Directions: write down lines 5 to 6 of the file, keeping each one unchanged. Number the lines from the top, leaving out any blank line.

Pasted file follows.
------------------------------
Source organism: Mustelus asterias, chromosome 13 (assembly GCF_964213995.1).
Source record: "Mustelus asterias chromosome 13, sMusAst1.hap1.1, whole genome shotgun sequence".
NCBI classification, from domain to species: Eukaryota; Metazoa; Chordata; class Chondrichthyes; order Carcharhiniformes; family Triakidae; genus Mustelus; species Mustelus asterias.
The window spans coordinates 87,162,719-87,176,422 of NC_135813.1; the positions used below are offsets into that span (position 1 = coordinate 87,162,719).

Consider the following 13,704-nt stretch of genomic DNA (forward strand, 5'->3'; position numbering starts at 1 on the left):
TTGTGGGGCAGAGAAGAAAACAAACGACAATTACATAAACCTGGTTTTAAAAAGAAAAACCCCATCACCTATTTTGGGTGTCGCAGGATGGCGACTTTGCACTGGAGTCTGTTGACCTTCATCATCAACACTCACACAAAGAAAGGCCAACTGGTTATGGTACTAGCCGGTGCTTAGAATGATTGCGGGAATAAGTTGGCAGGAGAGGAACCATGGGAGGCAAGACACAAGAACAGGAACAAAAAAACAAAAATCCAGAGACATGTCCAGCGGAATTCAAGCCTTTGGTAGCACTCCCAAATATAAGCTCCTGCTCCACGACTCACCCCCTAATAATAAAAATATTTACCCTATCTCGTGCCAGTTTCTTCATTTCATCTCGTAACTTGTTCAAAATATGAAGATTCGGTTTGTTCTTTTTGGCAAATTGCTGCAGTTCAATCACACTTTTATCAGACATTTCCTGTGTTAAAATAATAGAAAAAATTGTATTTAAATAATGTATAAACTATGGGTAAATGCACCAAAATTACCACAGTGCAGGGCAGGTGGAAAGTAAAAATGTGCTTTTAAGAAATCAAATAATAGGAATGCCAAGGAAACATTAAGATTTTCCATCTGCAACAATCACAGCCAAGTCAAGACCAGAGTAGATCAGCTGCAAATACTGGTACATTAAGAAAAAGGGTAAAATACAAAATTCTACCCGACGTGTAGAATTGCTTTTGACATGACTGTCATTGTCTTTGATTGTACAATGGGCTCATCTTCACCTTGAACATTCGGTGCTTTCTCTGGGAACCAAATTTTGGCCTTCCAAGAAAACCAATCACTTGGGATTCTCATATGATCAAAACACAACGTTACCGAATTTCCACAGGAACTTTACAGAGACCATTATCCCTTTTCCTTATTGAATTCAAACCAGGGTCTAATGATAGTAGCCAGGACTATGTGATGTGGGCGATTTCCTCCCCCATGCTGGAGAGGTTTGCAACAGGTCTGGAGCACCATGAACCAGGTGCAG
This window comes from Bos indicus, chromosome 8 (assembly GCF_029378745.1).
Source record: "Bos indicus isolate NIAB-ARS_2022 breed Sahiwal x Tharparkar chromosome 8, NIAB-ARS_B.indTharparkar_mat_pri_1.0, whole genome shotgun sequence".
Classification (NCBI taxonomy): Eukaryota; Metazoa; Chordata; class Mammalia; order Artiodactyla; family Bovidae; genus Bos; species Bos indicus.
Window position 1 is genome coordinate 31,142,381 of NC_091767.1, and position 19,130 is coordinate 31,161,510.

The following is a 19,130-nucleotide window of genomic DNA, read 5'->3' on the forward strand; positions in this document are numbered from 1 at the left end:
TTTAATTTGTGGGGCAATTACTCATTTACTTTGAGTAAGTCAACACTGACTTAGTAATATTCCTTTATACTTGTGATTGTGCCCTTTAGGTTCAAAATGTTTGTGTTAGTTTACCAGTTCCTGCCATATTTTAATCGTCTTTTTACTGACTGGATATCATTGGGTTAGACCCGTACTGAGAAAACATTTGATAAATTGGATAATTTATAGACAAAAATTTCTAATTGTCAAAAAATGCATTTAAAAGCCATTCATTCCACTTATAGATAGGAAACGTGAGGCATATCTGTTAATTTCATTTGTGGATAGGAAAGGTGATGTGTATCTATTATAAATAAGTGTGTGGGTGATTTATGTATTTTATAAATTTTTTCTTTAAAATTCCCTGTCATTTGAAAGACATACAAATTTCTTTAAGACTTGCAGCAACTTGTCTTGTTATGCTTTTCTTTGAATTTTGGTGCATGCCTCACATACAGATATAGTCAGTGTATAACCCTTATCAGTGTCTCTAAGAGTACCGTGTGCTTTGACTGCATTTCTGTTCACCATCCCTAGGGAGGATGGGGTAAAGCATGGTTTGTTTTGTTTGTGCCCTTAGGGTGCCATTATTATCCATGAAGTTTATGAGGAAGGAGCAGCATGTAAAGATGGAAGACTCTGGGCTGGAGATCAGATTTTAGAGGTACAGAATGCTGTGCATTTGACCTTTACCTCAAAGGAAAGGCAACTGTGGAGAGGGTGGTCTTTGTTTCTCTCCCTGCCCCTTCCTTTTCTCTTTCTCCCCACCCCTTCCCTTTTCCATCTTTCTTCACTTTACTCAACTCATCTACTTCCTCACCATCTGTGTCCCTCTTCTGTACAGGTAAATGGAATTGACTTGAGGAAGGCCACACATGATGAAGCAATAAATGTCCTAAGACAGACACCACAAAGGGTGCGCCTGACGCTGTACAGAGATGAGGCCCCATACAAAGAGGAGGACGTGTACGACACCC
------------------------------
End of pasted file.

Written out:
Consider the following 13,704-nt stretch of genomic DNA (forward strand, 5'->3'; position numbering starts at 1 on the left):
TTGTGGGGCAGAGAAGAAAACAAACGACAATTACATAAACCTGGTTTTAAAAAGAAAAACCCCATCACCTATTTTGGGTGTCGCAGGATGGCGACTTTGCACTGGAGTCTGTTGACCTTCATCATCAACACTCACACAAAGAAAGGCCAACTGGTTATGGTACTAGCCGGTGCTTAGAATGATTGCGGGAATAAGTTGGCAGGAGAGGAACCATGGGAGGCAAGACACAAGAACAGGAACAAAAAAACAAAAATCCAGAGACATGTCCAGCGGAATTCAAGCCTTTGGTAGCACTCCCAAATATAAGCTCCTGCTCCACGACTCACCCCCTAATAATAAAAATATTTACCCTATCTCGTGCCAGTTTCTTCATTTCATCTCGTAACTTGTTCAAAATATGAAGATTCGGTTTGTTCTTTTTGGCAAATTGCTGCAGTTCAATCACACTTTTATCAGACATTTCCTGTGTTAAAATAATAGAAAAAATTGTATTTAAATAATGTATAAACTATGGGTAAATGCACCAAAATTACCACAGTGCAGGGCAGGTGGAAAGTAAAAATGTGCTTTTAAGAAATCAAATAATAGGAATGCCAAGGAAACATTAAGATTTTCCATCTGCAACAATCACAGCCAAGTCAAGACCAGAGTAGATCAGCTGCAAATACTGGTACATTAAGAAAAAGGGTAAAATACAAAATTCTACCCGACGTGTAGAATTGCTTTTGACATGACTGTCATTGTCTTTGATTGTACAATGGGCTCATCTTCACCTTGAACATTCGGTGCTTTCTCTGGGAACCAAATTTTGGCCTTCCAAGAAAACCAATCACTTGGGATTCTCATATGATCAAAACACAACGTTACCGAATTTCCACAGGAACTTTACAGAGACCATTATCCCTTTTCCTTATTGAATTCAAACCAGGGTCTAATGATAGTAGCCAGGACTATGTGATGTGGGCGATTTCCTCCCCCATGCTGGAGAGGTTTGCAACAGGTCTGGAGCACCATGAACCAGGTGCAG